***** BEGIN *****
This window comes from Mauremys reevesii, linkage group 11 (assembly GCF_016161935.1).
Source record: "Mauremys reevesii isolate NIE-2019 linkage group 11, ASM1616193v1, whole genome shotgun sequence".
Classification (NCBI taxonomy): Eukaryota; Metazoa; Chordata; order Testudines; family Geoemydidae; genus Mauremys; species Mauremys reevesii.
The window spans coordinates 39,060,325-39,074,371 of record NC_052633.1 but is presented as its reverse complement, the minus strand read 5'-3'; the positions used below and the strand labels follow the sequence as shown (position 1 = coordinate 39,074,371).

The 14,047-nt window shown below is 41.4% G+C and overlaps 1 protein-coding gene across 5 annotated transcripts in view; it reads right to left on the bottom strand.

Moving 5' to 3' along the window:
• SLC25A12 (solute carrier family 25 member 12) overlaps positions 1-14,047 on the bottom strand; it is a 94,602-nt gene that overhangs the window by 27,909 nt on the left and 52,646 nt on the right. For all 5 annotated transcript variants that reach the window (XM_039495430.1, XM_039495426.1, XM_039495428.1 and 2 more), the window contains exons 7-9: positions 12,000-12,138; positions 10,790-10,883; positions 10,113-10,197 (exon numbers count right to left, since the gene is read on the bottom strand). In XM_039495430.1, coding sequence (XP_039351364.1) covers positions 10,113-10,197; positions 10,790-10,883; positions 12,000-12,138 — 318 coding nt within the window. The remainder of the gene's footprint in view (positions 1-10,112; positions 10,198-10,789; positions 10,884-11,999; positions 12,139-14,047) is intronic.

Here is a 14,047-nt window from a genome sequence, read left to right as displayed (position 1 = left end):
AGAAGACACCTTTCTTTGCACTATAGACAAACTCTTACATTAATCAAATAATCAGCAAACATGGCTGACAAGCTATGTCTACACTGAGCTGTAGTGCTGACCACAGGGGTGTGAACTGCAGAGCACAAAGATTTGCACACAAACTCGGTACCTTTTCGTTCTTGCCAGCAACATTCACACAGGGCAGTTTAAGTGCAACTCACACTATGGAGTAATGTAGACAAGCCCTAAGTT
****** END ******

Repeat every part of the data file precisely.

This window comes from Mauremys reevesii, linkage group 11 (assembly GCF_016161935.1).
Source record: "Mauremys reevesii isolate NIE-2019 linkage group 11, ASM1616193v1, whole genome shotgun sequence".
Classification (NCBI taxonomy): Eukaryota; Metazoa; Chordata; order Testudines; family Geoemydidae; genus Mauremys; species Mauremys reevesii.
The window spans coordinates 39,060,325-39,074,371 of record NC_052633.1 but is presented as its reverse complement, the minus strand read 5'-3'; the positions used below and the strand labels follow the sequence as shown (position 1 = coordinate 39,074,371).

The 14,047-nt window shown below is 41.4% G+C and overlaps 1 protein-coding gene across 5 annotated transcripts in view; it reads right to left on the bottom strand.

Moving 5' to 3' along the window:
• SLC25A12 (solute carrier family 25 member 12) overlaps positions 1-14,047 on the bottom strand; it is a 94,602-nt gene that overhangs the window by 27,909 nt on the left and 52,646 nt on the right. For all 5 annotated transcript variants that reach the window (XM_039495430.1, XM_039495426.1, XM_039495428.1 and 2 more), the window contains exons 7-9: positions 12,000-12,138; positions 10,790-10,883; positions 10,113-10,197 (exon numbers count right to left, since the gene is read on the bottom strand). In XM_039495430.1, coding sequence (XP_039351364.1) covers positions 10,113-10,197; positions 10,790-10,883; positions 12,000-12,138 — 318 coding nt within the window. The remainder of the gene's footprint in view (positions 1-10,112; positions 10,198-10,789; positions 10,884-11,999; positions 12,139-14,047) is intronic.

Here is a 14,047-nt window from a genome sequence, read left to right as displayed (position 1 = left end):
AGAAGACACCTTTCTTTGCACTATAGACAAACTCTTACATTAATCAAATAATCAGCAAACATGGCTGACAAGCTATGTCTACACTGAGCTGTAGTGCTGACCACAGGGGTGTGAACTGCAGAGCACAAAGATTTGCACACAAACTCGGTACCTTTTCGTTCTTGCCAGCAACATTCACACAGGGCAGTTTAAGTGCAACTCACACTATGGAGTAATGTAGACAAGCCCTAAGTT